NEW YORK (GenomeWeb) – While it has been thought that in general microRNAs only bind to targets that perfectly match their seed regions, newly published data from Thomas Jefferson University researchers suggests that non-canonical binding may be even more widespread.
As such, the miRNA field has potentially been overlooking a significant number of valid miRNA targets as it explores the biological functions of the small, non-coding RNAs, according to Isidore Rigoutsos, director of the Computational Medicine Center at Thomas Jefferson University and senior author of the report.
To date, the majority of efforts to identify the targets of miRNAs have focused on matchups between the miRNAs' seed regions and complementary sequences in the 3' untranslated regions (UTRs) of mRNA based on traditional Watson-Crick base pairing. There have been reports of non-standard interactions in which base pairing is interrupted by bulges, miRNAs bind with targets outside of the 3' UTR, and where targets are not conserved amongst species, but the prevalence of these remains uncertain.
Attempting to address this issue, Rigoutsos and collaborators several years ago developed rna22, a method for identifying miRNA binding sites and their heteroduplexes. Based on results from the computational tool and experimental analyses using luciferase assays, the researchers reported in a 2006 publication that some miRNAs may have up to several thousand targets, these interactions could accommodate non-Watson-Crick interactions in the seed region, and that many binding sites exist in 5' UTRs and DNA coding sequences in addition to 3' UTRs.
Following up on those findings, Rigoutsos and collaborators published a paper in 2012 demonstrating that a variety of miRNA seed region modifications, including combinations of multiple G:U wobbles and mismatches, could be introduced without affecting the stability of miRNA/Argonaute complexes.
The results, they wrote in that paper, "indicate that the spectrum of potential targets for a miRNA can admit a wide-spectrum of seed-less targets and thus substantially differs from what is anticipated by the canonical seed model."
Amid significant advances in CHIP-seq techniques in recent years, Rigoutsos and his team sought to extend their earlier findings by studying the sequence and structural preferences that are present in the seed region of miRNA/target heteroduplexes.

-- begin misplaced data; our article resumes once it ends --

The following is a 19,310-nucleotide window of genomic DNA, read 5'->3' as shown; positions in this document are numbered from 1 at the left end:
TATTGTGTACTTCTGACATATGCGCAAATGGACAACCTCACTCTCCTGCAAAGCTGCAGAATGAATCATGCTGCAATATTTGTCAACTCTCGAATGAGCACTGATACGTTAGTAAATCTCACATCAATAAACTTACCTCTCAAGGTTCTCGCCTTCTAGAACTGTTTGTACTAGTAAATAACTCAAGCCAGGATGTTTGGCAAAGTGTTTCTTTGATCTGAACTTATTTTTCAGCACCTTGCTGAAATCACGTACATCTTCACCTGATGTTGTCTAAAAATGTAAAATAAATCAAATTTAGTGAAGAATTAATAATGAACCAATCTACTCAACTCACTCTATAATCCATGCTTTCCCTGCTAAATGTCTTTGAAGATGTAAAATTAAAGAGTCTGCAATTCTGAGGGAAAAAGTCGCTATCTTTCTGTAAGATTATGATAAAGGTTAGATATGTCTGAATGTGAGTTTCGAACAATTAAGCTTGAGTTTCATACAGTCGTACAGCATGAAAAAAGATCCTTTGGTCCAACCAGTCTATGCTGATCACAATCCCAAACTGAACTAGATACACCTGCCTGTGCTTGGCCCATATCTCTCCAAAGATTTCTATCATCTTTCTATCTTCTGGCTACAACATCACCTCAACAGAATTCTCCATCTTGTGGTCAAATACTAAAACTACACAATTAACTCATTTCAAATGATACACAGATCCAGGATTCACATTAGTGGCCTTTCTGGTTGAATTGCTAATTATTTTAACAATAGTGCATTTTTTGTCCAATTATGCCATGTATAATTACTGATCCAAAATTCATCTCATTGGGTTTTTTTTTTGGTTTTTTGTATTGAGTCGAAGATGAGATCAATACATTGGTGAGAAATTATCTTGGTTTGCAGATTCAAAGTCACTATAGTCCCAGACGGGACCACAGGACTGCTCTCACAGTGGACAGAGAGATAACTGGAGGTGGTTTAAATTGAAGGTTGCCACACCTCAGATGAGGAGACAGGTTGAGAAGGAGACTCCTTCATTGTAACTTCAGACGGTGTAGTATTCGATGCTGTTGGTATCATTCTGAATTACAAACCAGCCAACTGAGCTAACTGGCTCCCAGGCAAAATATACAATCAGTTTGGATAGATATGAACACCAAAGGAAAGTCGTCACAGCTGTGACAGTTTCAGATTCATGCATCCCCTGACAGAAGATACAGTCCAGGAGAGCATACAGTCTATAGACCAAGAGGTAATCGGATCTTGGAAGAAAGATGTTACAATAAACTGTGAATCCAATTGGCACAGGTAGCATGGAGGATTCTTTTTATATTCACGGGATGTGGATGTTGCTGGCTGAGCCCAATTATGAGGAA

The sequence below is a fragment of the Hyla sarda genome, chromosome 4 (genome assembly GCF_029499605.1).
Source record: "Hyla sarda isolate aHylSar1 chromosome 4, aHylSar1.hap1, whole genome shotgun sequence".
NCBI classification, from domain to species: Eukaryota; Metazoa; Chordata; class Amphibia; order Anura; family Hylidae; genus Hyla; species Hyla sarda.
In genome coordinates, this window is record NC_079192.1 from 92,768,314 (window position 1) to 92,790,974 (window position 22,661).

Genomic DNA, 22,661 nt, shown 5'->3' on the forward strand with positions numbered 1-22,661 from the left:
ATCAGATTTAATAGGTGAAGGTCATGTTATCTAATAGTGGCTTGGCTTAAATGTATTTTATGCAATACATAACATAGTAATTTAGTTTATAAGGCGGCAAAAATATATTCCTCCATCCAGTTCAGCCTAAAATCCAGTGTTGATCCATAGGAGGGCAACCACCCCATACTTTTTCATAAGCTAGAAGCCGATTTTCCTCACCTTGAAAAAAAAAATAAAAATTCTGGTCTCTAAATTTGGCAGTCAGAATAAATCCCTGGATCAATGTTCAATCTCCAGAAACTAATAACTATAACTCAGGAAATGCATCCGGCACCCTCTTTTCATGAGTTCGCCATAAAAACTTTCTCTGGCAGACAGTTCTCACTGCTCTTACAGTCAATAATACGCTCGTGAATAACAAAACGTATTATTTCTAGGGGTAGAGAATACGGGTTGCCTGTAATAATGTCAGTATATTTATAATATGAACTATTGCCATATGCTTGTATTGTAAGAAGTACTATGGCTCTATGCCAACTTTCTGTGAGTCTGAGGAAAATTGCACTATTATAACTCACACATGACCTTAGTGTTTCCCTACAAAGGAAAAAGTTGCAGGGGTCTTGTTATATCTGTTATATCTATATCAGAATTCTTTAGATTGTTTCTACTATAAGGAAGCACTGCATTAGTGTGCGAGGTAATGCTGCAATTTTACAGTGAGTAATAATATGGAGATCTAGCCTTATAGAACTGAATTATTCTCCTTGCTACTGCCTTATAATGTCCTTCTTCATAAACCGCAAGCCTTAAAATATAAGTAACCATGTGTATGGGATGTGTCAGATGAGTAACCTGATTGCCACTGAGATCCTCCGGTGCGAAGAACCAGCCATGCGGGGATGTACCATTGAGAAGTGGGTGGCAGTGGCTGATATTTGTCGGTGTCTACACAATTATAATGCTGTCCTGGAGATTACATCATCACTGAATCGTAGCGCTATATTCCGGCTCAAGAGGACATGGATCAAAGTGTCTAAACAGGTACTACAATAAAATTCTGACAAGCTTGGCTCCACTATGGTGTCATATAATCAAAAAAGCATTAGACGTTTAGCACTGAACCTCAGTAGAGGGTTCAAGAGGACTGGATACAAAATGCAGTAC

As explained in a paper appearing this month in Scientific Reports, they analyzed 34 independent Argonaute HITS-CLIP datasets from seven different cell types derived from human and mouse. In line with the earlier work, they identified miRNA/target interactions of both the standard Watson-Crick flavor, as well as ones with expanded seed-region formations including various combinations of G:U wobbles and single-nucleotide bulges.
What was unexpected, Rigoutsos said, was that the non-canonical formations accounted for about two-thirds of those identified.
The investigators also discovered that miRNA binding sites are spread across all genomic regions, with a significant portion located beyond the exonic space. At the same time, the location of these targets can vary depending on cell type, even within a species. For instance, 20 to 40 percent of binding sites identified in mouse brain cells were exonic, while that number jumped to around 75 percent in mouse CD4+ T cells. In mouse embryonic stem cells, meanwhile, nearly two-thirds of miRNA targets were located in introns.
The scientists further examined the profiles of Ago-loaded miRNAs and targets. Although they found miRNAs to be "consistently present across the replicates of a given sample," they wrote in Scientific Reports, the profiles of the targets surprisingly "exhibited a more dynamic behavior across the replicates of the same cell type."
Rigoutsos' team also found evidence of a large target repertoire for many miRNAs, which can include hundreds of distinct targets for a given miRNA in the same cellular context, according to the paper. "The number of distinct targets for a given miRNA increases further when one considers the miRNA’s targetome across cell types."
In addition to pointing to broader miRNA targetome than previously anticipated, the findings may have implications for miRNA-effected regulation, the research group noted in its paper.
"The apparent abundance of non-protein-coding miRNA targets in conjunction with the finding that several miRNAs can have many targets and that an mRNA can be targeted by many miRNAs simultaneously provides additional support to the concept of miRNA sequestration and competing endogenous RNAs," it wrote. "The diversity of involved genomic transcripts and the large number of promiscuous miRNAs encountered in [different] cell types indicate that a large number of ways exist in which sequestering of miRNAs by sponges and ceRNAs through target decoying can regulate protein-coding transcripts."